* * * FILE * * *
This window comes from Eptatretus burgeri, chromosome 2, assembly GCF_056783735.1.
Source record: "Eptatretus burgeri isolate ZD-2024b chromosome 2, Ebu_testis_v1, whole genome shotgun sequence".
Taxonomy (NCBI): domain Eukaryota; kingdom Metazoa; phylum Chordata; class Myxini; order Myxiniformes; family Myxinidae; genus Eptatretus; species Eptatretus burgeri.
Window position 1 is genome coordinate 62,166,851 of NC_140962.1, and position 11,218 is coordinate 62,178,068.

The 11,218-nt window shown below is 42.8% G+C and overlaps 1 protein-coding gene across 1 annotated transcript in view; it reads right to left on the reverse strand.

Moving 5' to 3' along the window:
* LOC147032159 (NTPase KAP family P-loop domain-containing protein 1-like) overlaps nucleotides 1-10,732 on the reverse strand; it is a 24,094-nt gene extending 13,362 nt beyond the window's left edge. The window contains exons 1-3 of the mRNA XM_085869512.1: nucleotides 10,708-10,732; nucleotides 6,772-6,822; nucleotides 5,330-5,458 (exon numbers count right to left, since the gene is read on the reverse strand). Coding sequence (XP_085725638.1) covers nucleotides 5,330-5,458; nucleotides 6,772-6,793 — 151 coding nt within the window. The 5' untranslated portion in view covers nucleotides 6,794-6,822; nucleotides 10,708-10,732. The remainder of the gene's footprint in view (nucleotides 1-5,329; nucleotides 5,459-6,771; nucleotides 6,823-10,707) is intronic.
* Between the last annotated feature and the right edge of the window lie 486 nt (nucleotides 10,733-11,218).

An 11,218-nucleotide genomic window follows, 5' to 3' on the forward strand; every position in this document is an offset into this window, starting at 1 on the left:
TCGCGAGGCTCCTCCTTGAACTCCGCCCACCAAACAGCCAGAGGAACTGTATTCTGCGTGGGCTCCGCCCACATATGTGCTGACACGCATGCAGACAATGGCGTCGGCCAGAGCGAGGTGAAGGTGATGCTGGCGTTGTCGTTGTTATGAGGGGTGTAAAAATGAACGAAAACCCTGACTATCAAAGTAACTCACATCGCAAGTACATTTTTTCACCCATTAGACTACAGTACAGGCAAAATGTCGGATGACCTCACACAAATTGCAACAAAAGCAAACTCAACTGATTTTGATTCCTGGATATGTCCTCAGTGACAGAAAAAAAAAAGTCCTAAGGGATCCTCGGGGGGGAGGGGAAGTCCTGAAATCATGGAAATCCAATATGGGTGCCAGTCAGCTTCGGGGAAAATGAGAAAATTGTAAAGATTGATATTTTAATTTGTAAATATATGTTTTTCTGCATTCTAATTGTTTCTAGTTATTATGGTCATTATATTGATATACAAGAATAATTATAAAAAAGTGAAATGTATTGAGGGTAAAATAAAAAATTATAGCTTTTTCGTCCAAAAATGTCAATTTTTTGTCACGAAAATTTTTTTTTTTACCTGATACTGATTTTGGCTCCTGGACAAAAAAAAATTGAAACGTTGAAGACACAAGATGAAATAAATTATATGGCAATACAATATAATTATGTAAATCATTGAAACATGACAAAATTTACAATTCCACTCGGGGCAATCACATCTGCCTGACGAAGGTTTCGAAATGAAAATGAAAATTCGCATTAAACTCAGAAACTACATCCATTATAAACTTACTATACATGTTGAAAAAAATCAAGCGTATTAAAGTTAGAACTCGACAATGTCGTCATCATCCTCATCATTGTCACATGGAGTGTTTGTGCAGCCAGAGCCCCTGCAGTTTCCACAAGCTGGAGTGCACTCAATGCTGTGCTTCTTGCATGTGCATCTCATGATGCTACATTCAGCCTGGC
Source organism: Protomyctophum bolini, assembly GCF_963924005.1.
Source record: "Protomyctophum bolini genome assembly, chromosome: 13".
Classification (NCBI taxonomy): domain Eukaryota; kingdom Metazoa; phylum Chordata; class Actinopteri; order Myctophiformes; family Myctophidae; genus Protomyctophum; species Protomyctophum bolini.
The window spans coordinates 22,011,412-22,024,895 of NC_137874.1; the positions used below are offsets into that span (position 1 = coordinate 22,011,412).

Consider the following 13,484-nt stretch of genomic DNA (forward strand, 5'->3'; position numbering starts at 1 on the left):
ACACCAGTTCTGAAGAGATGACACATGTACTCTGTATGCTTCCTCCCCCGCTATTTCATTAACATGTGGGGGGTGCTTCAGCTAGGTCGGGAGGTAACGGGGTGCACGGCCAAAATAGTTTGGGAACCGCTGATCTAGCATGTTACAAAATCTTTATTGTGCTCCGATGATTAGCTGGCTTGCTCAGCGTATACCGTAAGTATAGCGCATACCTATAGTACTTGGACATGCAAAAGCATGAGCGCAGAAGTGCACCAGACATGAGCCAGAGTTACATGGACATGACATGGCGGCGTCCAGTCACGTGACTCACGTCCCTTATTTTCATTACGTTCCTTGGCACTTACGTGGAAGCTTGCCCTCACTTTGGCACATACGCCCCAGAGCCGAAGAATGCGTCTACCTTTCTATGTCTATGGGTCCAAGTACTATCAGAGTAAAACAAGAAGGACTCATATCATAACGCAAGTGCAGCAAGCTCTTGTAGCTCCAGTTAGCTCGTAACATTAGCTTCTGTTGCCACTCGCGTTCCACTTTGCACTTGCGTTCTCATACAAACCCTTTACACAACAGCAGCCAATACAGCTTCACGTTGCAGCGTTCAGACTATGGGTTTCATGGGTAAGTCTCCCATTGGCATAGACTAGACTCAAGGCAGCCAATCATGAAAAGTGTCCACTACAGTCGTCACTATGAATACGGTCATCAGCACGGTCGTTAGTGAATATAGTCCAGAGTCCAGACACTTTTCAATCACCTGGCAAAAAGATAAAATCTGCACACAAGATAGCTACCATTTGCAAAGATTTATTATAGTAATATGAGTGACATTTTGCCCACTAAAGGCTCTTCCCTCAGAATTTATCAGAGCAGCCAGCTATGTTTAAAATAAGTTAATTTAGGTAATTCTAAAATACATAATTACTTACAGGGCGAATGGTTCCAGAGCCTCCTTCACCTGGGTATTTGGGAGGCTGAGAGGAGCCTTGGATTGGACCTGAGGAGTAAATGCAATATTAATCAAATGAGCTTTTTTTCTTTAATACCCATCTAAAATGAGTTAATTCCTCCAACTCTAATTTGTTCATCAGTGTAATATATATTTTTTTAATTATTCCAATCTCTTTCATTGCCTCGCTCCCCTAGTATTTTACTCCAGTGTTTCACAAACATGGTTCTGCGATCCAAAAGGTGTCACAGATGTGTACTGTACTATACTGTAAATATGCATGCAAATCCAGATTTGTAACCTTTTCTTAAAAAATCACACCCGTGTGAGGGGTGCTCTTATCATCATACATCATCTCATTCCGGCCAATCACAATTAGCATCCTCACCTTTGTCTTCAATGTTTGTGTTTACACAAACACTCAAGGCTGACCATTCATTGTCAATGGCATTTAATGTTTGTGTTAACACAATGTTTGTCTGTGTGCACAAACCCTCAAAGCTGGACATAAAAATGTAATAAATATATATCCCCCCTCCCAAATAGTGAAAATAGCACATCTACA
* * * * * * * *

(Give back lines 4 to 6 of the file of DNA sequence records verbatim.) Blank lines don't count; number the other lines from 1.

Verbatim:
Window position 1 is genome coordinate 62,166,851 of NC_140962.1, and position 11,218 is coordinate 62,178,068.

The 11,218-nt window shown below is 42.8% G+C and overlaps 1 protein-coding gene across 1 annotated transcript in view; it reads right to left on the reverse strand.

Moving 5' to 3' along the window: